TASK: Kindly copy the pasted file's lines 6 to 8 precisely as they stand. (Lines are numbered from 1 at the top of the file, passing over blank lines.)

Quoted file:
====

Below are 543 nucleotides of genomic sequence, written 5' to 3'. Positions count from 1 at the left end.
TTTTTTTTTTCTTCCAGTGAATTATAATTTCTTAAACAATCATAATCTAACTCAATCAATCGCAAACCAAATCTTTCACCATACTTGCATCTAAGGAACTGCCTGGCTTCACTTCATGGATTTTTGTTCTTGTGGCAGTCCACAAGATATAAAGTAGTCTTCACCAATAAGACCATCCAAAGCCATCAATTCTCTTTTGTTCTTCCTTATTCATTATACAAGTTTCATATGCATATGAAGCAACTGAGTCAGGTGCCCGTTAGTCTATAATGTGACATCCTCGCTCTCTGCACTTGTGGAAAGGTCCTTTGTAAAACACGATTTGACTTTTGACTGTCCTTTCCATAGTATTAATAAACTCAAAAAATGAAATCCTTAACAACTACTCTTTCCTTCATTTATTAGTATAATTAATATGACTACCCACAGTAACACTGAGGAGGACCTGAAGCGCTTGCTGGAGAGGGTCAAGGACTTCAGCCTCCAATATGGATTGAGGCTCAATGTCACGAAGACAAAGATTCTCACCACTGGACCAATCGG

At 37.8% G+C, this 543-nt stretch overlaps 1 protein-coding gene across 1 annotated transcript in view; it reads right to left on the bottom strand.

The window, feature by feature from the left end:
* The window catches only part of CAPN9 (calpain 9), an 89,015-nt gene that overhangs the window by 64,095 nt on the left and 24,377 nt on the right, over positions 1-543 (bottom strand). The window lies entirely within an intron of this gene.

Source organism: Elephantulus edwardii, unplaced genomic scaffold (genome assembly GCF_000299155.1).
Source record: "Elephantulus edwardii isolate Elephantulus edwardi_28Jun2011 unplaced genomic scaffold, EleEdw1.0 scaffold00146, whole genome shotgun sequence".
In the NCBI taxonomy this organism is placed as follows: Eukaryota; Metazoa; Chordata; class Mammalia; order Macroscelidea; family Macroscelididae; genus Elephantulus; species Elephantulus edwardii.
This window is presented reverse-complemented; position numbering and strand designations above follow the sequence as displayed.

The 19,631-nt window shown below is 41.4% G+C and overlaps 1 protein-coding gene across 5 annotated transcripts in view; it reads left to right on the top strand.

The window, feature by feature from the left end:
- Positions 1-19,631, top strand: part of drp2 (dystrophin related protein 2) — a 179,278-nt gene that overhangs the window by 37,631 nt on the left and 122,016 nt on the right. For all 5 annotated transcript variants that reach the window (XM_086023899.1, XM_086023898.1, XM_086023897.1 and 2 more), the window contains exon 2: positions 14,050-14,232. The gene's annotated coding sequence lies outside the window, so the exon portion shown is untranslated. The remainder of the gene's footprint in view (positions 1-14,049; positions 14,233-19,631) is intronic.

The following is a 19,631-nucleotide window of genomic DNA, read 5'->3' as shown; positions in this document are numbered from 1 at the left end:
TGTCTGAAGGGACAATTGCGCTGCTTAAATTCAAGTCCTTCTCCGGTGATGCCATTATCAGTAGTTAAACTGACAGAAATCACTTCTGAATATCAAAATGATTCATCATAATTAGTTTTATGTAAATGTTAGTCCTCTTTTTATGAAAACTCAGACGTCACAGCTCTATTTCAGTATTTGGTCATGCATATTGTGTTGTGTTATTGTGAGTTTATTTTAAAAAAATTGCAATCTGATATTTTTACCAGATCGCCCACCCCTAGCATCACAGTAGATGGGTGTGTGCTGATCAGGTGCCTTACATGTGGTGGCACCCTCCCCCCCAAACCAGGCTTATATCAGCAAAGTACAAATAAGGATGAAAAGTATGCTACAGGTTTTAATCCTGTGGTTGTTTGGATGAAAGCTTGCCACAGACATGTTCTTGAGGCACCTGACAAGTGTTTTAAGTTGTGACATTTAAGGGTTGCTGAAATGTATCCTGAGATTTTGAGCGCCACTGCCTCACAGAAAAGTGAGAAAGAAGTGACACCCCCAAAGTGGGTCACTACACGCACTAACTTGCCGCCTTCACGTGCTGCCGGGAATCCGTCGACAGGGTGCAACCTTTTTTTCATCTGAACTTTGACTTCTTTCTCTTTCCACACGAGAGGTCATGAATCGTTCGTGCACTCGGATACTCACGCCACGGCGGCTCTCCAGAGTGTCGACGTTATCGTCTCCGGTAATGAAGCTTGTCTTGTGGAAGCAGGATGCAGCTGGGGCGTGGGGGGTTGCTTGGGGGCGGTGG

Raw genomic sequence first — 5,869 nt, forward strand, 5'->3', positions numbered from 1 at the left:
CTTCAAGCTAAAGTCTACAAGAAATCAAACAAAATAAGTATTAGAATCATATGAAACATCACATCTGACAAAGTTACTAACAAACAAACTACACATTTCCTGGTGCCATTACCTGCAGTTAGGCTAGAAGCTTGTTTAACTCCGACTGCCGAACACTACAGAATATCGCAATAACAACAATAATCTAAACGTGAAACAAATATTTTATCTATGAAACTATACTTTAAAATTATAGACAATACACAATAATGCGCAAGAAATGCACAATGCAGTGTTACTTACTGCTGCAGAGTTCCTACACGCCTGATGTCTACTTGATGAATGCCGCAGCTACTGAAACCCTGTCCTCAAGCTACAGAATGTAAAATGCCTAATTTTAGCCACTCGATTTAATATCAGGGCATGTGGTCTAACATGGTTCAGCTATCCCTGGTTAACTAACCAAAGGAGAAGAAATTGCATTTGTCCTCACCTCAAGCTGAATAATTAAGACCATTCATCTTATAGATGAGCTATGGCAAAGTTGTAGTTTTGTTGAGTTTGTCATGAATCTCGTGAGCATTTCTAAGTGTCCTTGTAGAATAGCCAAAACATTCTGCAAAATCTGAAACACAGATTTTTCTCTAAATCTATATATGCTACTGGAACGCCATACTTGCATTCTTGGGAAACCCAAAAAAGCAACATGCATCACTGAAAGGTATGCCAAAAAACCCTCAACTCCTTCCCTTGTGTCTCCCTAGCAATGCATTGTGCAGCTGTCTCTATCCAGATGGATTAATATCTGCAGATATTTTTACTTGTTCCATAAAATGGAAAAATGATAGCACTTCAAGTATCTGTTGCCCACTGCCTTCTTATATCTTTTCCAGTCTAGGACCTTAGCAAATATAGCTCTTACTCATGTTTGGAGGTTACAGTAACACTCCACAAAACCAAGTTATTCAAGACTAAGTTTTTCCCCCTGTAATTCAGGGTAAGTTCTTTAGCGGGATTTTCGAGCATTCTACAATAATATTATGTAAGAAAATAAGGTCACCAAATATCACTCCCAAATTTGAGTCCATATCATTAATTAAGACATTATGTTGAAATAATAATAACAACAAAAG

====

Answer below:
Source organism: Elephantulus edwardii, unplaced genomic scaffold (genome assembly GCF_000299155.1).
Source record: "Elephantulus edwardii isolate Elephantulus edwardi_28Jun2011 unplaced genomic scaffold, EleEdw1.0 scaffold00146, whole genome shotgun sequence".
In the NCBI taxonomy this organism is placed as follows: Eukaryota; Metazoa; Chordata; class Mammalia; order Macroscelidea; family Macroscelididae; genus Elephantulus; species Elephantulus edwardii.